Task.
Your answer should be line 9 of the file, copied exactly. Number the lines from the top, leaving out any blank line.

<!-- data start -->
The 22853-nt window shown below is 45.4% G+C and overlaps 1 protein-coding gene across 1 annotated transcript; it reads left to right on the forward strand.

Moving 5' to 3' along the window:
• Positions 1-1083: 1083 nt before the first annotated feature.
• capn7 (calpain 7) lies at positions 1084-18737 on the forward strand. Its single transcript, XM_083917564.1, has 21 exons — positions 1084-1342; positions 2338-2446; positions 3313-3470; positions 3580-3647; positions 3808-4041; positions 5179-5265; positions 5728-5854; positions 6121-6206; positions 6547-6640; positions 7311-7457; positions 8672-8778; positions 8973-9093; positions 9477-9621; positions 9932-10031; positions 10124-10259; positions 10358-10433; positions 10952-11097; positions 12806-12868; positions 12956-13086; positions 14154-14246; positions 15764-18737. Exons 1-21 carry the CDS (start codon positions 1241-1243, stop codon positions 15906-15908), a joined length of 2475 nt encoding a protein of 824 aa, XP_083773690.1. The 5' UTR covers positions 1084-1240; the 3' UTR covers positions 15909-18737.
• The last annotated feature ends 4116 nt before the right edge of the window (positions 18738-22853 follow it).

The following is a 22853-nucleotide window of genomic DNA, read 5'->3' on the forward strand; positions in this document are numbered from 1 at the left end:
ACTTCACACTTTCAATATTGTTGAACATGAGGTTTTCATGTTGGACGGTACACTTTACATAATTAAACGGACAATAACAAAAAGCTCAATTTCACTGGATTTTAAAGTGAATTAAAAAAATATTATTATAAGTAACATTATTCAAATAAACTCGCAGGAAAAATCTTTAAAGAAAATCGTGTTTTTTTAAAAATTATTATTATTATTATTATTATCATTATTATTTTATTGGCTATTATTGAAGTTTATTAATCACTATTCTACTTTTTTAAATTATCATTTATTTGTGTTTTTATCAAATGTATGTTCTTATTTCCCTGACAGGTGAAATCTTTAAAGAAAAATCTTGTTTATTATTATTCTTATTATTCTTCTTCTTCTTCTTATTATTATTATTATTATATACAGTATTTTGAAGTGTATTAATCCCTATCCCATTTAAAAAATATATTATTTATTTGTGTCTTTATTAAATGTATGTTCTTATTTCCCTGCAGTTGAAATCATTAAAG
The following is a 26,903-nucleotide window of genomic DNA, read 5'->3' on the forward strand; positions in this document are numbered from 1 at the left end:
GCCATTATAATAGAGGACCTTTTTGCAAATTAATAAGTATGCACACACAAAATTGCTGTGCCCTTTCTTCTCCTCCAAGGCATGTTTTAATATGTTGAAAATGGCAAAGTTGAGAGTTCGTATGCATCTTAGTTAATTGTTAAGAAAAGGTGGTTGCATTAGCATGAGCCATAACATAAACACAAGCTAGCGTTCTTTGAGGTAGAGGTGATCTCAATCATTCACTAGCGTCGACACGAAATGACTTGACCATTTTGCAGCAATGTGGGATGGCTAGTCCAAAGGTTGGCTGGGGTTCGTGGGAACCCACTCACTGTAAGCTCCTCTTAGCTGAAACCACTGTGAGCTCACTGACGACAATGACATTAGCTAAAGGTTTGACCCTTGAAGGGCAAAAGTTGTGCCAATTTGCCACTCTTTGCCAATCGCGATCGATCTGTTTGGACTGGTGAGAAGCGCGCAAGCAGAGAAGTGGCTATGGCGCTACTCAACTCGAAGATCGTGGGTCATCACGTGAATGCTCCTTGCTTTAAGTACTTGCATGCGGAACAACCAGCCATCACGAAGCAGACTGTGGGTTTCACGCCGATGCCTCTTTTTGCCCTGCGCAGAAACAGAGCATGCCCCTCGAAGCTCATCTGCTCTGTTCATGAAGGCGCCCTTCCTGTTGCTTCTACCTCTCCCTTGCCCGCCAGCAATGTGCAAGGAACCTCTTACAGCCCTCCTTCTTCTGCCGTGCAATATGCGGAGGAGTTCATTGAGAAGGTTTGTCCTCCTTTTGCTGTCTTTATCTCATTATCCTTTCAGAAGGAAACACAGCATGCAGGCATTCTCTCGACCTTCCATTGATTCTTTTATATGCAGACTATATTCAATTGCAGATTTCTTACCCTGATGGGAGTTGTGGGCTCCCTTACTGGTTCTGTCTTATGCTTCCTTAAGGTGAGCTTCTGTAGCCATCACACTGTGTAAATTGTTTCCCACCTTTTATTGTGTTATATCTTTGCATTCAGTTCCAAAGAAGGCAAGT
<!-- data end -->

GCCATTATAATAGAGGACCTTTTTGCAAATTAATAAGTATGCACACACAAAATTGCTGTGCCCTTTCTTCTCCTCCAAGGCATGTTTTAATATGTTGAAAATGGCAAAGTTGAGAGTTCGTATGCATCTTAGTTAATTGTTAAGAAAAGGTGGTTGCATTAGCATGAGCCATAACATAAACACAAGCTAGCGTTCTTTGAGGTAGAGGTGATCTCAATCATTCACTAGCGTCGACACGAAATGACTTGACCATTTTGCAGCAATGTGGGATGGCTAGTCCAAAGGTTGGCTGGGGTTCGTGGGAACCCACTCACTGTAAGCTCCTCTTAGCTGAAACCACTGTGAGCTCACTGACGACAATGACATTAGCTAAAGGTTTGACCCTTGAAGGGCAAAAGTTGTGCCAATTTGCCACTCTTTGCCAATCGCGATCGATCTGTTTGGACTGGTGAGAAGCGCGCAAGCAGAGAAGTGGCTATGGCGCTACTCAACTCGAAGATCGTGGGTCATCACGTGAATGCTCCTTGCTTTAAGTACTTGCATGCGGAACAACCAGCCATCACGAAGCAGACTGTGGGTTTCACGCCGATGCCTCTTTTTGCCCTGCGCAGAAACAGAGCATGCCCCTCGAAGCTCATCTGCTCTGTTCATGAAGGCGCCCTTCCTGTTGCTTCTACCTCTCCCTTGCCCGCCAGCAATGTGCAAGGAACCTCTTACAGCCCTCCTTCTTCTGCCGTGCAATATGCGGAGGAGTTCATTGAGAAGGTTTGTCCTCCTTTTGCTGTCTTTATCTCATTATCCTTTCAGAAGGAAACACAGCATGCAGGCATTCTCTCGACCTTCCATTGATTCTTTTATATGCAGACTATATTCAATTGCAGATTTCTTACCCTGATGGGAGTTGTGGGCTCCCTTACTGGTTCTGTCTTATGCTTCCTTAAGGTGAGCTTCTGTAGCCATCACACTGTGTAAATTGTTTCCCACCTTTTATTGTGTTATATCTTTGCATTCAGTTCCAAAGAAGGCAAGT